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In Global Race to Offer Green Subsidies, U.K. Prefers Slow and Steady

The question of how Britain will respond to President Biden’s Inflation Reduction Act, the $369 billion landmark legislation offering deep subsidies for green investment, has followed Jeremy Hunt, Britain’s finance minister, for most of the past year.

Mr. Hunt urged patience and promised an answer when he updates the country’s budget in a few weeks. But as that speech approaches, expectations that he will offer anything as generous as the American largess have been squashed.

Britain, which is facing strict fiscal constraints, won’t have a “subsidy bowl” like the United States, Mr. Hunt said last month. Regardless of the economic cost, British officials argue that they prefer a more free-market approach but are offering some subsidies on a case-by-case basis or through grants that companies can compete for. They also say Britain, and other countries, will eventually benefit from the technological advances that U.S. subsidies support.

Not everyone is pleased with this laissez-faire attitude. Economists and trade groups have been warning that the government’s approach is too unpredictable, is too complex to navigate and leaves Britain at risk of missing out on potentially huge economic gains in the global race to cut carbon emissions.

The case-by-case provision of subsidies can put the government at risk of being taken advantage of by companies, said Mariana Mazzucato, a professor in economics of innovation and public value at University College London.

Last month, the government said it would contribute 500 million pounds ($606 million) to Tata Steel’s plan to cut emissions at the giant Port Talbot plant, a few months after it offered reportedly the same amount to its parent company, Tata Group, to build an electric car battery factory in Britain.

These one-on-one agreements are “parasitic” and extract value from the public sector, Professor Mazzucato said, not “symbiotic deals” that would be “good for people, planet and profit.” They are examples of “a subsidy without a vision,” she added.

The Inflation Reduction Act’s subsidies are aimed at not just meeting the climate challenge but also creating jobs and expanding the economy by making many of the tax credits conditional on domestic production in, for example, electric vehicles or hydrogen power. But the legislation has also been praised for bringing together a large, sweeping agenda with relatively clear eligibility requirements for funding.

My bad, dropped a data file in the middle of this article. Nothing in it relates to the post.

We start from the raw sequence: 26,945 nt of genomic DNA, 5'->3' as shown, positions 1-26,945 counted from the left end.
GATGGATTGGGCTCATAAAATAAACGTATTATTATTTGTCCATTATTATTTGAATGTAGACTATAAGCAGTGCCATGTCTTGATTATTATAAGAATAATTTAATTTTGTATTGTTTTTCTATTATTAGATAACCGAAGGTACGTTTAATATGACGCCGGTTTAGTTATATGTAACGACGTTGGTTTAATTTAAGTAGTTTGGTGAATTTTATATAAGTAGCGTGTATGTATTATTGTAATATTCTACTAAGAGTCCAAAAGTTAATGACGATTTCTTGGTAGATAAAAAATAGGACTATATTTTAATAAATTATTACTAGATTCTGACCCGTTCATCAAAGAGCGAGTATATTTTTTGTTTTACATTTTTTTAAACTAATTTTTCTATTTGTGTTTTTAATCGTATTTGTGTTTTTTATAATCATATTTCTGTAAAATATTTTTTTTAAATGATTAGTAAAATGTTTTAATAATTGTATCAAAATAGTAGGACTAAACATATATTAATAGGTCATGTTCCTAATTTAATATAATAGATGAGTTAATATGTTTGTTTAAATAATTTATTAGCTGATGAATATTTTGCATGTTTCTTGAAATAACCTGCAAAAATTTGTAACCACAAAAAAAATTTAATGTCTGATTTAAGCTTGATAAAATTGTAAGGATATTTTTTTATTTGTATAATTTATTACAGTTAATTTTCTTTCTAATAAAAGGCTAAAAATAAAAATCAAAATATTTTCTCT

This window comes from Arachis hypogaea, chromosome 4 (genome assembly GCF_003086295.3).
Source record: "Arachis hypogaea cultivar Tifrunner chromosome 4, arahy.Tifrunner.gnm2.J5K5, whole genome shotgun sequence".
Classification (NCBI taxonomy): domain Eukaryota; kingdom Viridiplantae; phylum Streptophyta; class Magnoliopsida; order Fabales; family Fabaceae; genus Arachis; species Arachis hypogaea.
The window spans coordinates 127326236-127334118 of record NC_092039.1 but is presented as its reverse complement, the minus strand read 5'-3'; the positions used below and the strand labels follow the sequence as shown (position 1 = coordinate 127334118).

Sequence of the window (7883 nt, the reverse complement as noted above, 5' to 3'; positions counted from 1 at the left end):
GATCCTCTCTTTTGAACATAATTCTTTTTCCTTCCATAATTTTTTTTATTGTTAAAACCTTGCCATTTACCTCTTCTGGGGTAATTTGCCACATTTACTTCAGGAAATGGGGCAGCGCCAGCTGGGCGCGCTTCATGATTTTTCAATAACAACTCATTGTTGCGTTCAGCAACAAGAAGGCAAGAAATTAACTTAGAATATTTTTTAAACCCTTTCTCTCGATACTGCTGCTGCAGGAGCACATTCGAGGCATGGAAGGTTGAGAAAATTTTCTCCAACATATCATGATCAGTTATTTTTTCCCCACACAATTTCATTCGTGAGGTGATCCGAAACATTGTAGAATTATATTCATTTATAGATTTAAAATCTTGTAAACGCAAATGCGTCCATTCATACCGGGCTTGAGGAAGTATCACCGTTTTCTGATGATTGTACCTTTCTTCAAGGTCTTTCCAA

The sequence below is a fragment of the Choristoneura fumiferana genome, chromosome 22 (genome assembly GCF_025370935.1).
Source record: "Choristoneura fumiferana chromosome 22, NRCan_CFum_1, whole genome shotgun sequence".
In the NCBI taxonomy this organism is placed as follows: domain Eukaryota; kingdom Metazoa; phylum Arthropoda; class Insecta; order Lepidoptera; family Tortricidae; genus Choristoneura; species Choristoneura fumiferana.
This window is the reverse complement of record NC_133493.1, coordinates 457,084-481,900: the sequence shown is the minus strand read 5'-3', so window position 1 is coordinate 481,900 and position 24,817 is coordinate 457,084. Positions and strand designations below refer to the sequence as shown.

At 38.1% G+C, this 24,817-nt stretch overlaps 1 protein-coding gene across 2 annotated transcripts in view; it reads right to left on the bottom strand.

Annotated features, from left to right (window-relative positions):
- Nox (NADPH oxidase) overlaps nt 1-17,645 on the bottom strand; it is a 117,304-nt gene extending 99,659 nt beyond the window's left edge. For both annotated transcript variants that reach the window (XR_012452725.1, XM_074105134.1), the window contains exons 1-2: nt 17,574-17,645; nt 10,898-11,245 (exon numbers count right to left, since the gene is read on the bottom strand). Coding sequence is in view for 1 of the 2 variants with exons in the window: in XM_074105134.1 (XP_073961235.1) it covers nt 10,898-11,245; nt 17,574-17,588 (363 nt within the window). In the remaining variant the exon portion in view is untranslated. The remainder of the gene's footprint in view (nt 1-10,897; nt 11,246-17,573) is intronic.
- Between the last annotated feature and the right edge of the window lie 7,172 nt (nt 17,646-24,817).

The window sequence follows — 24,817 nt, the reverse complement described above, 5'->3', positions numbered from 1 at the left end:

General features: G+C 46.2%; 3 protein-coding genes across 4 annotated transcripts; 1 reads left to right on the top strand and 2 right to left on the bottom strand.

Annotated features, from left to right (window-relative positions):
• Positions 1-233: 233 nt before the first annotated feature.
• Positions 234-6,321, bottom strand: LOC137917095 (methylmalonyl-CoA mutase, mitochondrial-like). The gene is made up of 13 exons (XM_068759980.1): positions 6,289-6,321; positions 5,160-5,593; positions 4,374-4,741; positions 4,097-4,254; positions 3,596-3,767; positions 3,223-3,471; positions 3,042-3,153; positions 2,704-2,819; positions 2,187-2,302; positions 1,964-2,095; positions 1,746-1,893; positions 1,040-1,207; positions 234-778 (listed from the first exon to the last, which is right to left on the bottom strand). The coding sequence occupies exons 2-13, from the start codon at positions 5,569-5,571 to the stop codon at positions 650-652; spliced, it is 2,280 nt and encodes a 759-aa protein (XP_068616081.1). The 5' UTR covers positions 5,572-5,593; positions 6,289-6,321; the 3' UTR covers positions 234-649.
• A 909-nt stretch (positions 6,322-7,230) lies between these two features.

Outside the United States, the Inflation Reduction Act is seen as both a blessing and a curse. While some governments cheer America’s spending spree on green energy and technology, they have a nervous eye on the companies, money and jobs it might lure away from their countries. The legislation has quickly changed the global landscape for green investments as other governments, including the European Union, draw up incentives.

Britain is finding its footing in this new race. It has become widely accepted that the country can’t compete with the scale of American subsidies, which could eventually exceed $1 trillion, according to some estimates.

Britain’s response to the Inflation Reduction Act will be “on an ongoing basis as is appropriate,” a Treasury spokesperson said, adding that the government would “continue to monitor” the impact of the legislation.

“The U.K. has a world-leading track record of delivery on decarbonization due to early investment in green industries and a strong and attractive business environment, putting us in a good position to capitalize on the opportunities and mitigate the risks presented by I.R.A.,” the spokesperson said.

Britain was the first major economy to enshrine in law its target to meet net-zero greenhouse gas emissions by 2050. And in the past few years, the government has published a series of strategy documents in support of net zero, including ones for the hydrogen sector and transportation, and built up organizations that can provide financial support for companies, including the U.K. Infrastructure Bank.

But recently, many feel that Britain has been backsliding on its green commitments. “The U.K. has lost its clear global climate leadership,” the Climate Change Committee, an independent body that advises the government, said this summer. That feeling was cemented last month when Mr. Sunak announced a rollback on some net-zero targets. Ahead of an election next year, Mr. Sunak justified the changes, citing the plans’ cost to consumers.